The recycling industry wants us to be better at recycling

The Southeast is grappling with "trashy" recyclables more than a year after China's stopped taking them

The Southeast has a thriving group of manufacturers that rely on recycled "feedstocks," but contamination remains a problem
March 8, 2018 

Americans are bad at recycling

When China stopped taking low-quality recyclables from the U.S., it revealed how truly terrible Americans are at recycling.

You've probably had that moment in your kitchen: the brief pause before tossing your yogurt container into the bin, hoping for the best. 

Before January of 2018, Americans were able to get away with “wish-cycling” by sending most of it to China. In 2016, China received more than 50 percent of the world’s recycled paper and plastic, according to the National Waste & Recycling Association, a trade group.

But China doesn’t want it anymore, and some cities in the U.S. have resorted to burning or trashing their low-quality recycling. 

“We’ve really done it to ourselves,” said Tori Carle, waste reduction supervisor for the city of Greensboro. “We were sending them lots of garbage, and they rightfully closed their doors.”

A quick primer on how recycling works in many cities: residents toss recyclables in a bin. The city delivers it to a materials recovery facility (MRF). The MRF (pronounced "murf") removes the trash in an assembly line, often by hand, and sorts the items by category (plastics, paper, aluminum, glass etc.,). Then, they smoosh the items and sell them to a manufacturer to be made into new products. 

Contamination makes this process difficult. Consider the plastic bag. If recyclables are stuffed in a plastic bag, then someone at the MRF has to take them out, which slows the line down. Or worse, the plastic bag clogs a machine. Then, the line stops completely as the worker climbs into the machine to remove the bag (or garden hose, or metal bed frame, etc.,).

Carle said 22 percent of the recycling sent to Republic Services, the MRF that works with Greensboro, is actually trash. Items like Styrofoam, bubble wrap, hoses and shoes contaminate a load, so the MRF has to separate those items, which means more hands touching it and ultimately more expense.  

“The amount of garbage being sent to recycling is astounding,” said Carle. “We see a lot of dirty diapers. Yes, people actually do that.”

Price fluctuation means hard choices

China’s policy not only laid bare our contamination woes, it also caused a glut of low-quality recyclables. This led to lower prices, especially for items like cardboard, mixed paper and glass. Low prices make it harder for MRFs to get a return on their products. 

“MRF’s are caught in the middle of all of this,” said Will Sager, executive director of the Southeast Recycling Development Council (SRDC), a regional recycling trade group. “They end up having to charge more for their services.”

Lower prices have led to difficult decisions in some communities across North Carolina. Some cities have stopped picking up glass  (because it’s heavy and damages machines) or started charging more for recycling services. 

BUT! There’s a brighter side in the Southeast 

Despite a rough year, the Southeast has advantages in the recycling market.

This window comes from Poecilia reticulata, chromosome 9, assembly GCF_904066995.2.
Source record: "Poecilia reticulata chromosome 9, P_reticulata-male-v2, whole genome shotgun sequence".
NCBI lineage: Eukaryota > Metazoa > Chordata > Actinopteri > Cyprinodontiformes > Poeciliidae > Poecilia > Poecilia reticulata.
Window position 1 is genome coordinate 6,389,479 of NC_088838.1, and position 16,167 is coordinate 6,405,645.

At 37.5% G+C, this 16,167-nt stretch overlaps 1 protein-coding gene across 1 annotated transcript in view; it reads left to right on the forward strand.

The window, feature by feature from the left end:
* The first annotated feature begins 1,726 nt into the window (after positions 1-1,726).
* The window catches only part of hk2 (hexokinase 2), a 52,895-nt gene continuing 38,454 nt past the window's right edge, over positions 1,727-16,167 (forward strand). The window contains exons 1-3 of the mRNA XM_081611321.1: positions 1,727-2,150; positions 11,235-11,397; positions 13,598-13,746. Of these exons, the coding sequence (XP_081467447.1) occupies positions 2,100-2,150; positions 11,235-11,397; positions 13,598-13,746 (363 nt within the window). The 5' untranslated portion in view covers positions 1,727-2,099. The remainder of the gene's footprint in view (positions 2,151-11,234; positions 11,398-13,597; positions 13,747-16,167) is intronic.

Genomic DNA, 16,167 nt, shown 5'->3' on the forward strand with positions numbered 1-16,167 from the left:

“We’re lucky because we have a lot of manufactures that rely on recycled items,” said Sandy Skolochenko, a recycling analyst with the NC Department of Environmental Quality. “We weren’t relying on exporting it as much as the West was.”

According to the SRDC, the southeast has 350 manufactures that rely on recycled “feedstocks." 60 of those businesses are in North Carolina, like Envirovision Technologies in Charlotte, a company that buys bulky or dirty plastics and processes them so they’ll meet higher standards. Businesses that rely on recycling are moving to the region, including Polywood, a manufacturer that uses recycled plastics to make outdoor furniture.

Sagar also said Chinese companies are opening large recycling facilities in the region, which will create even more demand for recyclables.  

Education, Education Education

In the meantime, the recycling industry wants the public to get better at recycling. “We have a lot of confused participants,” said Sager. “And it’s not surprising, because each municipality has different rules about what can be recycled.” Skolochenko from DEQ agrees that it’s on the resident to check their local recycling facility if they have doubts on what to recycle.

“As a society we’ve gotten excited about recycling,” said Skolochenko. “But we have to be more thoughtful about it.”

The city of Greensboro is intervening on the street level. They’ve installed cameras on their recycling trucks to help drivers identify contamination. If the driver sees something in the hopper that can’t be recycled, they’ll leave an “oops” sticker. After the fourth notice, the resident loses their recycling bin for non-compliance.  

“We’re really trying to get back to the basics,” said Carle, the waste reduction supervisor in Greensboro. “Aluminum cans, metal cans, plastic bottles and paper. And if it’s not empty, clean and dry, it’s not good enough.”

Here's what you can do to be a better recycler:

• FIRST, check your local recycler to see what they’ll accept. When in doubt, throw it out. 
• Avoid putting recyclables in plastic bags. 
• Clean the food off—it doesn’t have to be spotless, but food scraps can contaminate mixed paper. 
• Break cardboard down, remove tape, and take plastic bags out of cereal containers.
• For weird items (electronics, oyster shells, storm debris) check the NC DEQ website which lists the facilities that accept them. 

—Rossie Izlar

Rossie Izlar is a digital producer on the UNC-TV Science team.